The people of Iceland have not finished with their outrage at what they were suckered into, they are absolutely right to refuse to impoverish themselves in order to honour criminal banks’ debts. Of course the threats are coming thick and fast and expect the media to be full of negative stories of Icleandic evil but what they are doing is actually good for all of us, the free insurance we provide for banks, (keep your profits while we pay your losses) is nothing but theft. The full weight of global capital will be brought to bear on Iceland, if one country gets uppity and gets away with it the whole system might not seem so assured of its hegemony. It will not be easy and great economic violence will be done to Iceland if they hold firm and yes UK creditors will suffer (but all could be saved if instead of bailouts we had investment in the public commons) but if we let them be attacked it simply means our supine, submissive status to our own financial institutions will become even more entrenched, we may as well just open up a vein and offer them their fill. Michael Hudson has covered this over the last year, much better reading than the UK media manage, their unexamined nationalism and deference to orthodox neoliberal religion does not make for good journalism-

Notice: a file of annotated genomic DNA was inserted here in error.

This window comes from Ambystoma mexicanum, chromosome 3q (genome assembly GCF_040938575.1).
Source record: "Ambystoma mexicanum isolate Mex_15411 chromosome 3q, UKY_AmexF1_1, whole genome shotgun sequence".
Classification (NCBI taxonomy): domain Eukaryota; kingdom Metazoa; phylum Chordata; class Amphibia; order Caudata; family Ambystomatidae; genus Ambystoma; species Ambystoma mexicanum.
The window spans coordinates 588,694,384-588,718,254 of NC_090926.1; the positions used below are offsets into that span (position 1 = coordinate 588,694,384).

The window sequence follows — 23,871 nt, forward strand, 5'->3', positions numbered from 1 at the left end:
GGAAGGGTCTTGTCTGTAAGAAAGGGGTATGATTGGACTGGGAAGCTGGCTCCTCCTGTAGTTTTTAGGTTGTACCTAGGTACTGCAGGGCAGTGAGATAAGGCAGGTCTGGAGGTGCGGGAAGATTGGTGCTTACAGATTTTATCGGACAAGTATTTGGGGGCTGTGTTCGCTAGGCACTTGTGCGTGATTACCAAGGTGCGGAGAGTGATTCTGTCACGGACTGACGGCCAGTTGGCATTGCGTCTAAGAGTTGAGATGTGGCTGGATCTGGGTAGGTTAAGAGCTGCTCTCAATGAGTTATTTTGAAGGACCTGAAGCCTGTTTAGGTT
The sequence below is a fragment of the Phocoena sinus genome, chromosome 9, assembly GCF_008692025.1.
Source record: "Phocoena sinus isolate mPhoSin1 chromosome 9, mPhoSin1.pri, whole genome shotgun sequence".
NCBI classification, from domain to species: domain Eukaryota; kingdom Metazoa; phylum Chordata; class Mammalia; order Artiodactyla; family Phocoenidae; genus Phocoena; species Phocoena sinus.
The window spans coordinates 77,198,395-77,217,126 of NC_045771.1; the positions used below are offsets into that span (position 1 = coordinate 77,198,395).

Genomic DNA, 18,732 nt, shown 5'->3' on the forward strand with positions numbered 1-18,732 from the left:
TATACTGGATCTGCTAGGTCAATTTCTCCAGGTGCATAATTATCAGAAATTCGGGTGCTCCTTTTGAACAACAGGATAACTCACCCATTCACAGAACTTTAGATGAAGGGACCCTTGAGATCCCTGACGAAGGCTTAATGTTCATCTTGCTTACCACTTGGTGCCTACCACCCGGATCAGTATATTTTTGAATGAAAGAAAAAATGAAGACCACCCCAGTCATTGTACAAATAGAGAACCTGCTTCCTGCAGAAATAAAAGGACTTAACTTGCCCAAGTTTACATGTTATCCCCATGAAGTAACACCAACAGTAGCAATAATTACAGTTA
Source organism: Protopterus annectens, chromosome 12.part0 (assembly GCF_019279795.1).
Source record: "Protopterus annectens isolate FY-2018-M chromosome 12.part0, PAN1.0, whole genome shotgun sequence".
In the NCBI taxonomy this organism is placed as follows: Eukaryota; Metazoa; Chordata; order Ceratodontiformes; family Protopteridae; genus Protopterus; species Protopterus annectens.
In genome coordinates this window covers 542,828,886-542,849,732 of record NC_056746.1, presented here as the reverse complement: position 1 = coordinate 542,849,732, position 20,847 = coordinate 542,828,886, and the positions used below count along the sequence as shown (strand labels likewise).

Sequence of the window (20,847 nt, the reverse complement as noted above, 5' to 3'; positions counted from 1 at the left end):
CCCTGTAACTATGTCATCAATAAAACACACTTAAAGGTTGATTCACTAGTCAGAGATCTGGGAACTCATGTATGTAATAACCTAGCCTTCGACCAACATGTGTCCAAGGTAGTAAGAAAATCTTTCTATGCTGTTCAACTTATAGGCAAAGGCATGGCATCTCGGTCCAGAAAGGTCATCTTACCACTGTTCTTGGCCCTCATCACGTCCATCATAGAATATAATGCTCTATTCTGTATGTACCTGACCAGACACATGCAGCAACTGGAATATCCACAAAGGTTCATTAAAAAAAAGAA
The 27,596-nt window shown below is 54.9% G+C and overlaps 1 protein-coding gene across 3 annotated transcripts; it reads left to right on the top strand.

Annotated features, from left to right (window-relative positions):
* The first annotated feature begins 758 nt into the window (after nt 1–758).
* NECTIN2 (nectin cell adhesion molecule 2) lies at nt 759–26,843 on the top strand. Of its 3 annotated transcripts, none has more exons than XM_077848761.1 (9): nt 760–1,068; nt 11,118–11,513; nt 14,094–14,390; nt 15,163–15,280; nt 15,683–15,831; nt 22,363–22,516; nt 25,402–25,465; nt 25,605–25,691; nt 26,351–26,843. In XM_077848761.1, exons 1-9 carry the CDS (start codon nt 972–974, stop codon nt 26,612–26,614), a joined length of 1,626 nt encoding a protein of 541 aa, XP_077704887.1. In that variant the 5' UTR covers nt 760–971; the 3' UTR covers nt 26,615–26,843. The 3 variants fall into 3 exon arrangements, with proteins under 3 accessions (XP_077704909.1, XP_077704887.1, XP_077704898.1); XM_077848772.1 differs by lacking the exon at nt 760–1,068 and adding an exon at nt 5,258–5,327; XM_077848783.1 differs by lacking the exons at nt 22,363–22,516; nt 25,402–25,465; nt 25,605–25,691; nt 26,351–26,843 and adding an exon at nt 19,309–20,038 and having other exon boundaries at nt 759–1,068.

The Real Issue is Iceland’s Economic Independence Will Iceland be Handed Over to a New Gang of Kleptocrats?

Make Iceland Pay for Incompetent British Bank Deregulation! Gordon Brown Spills the Beans on the IMF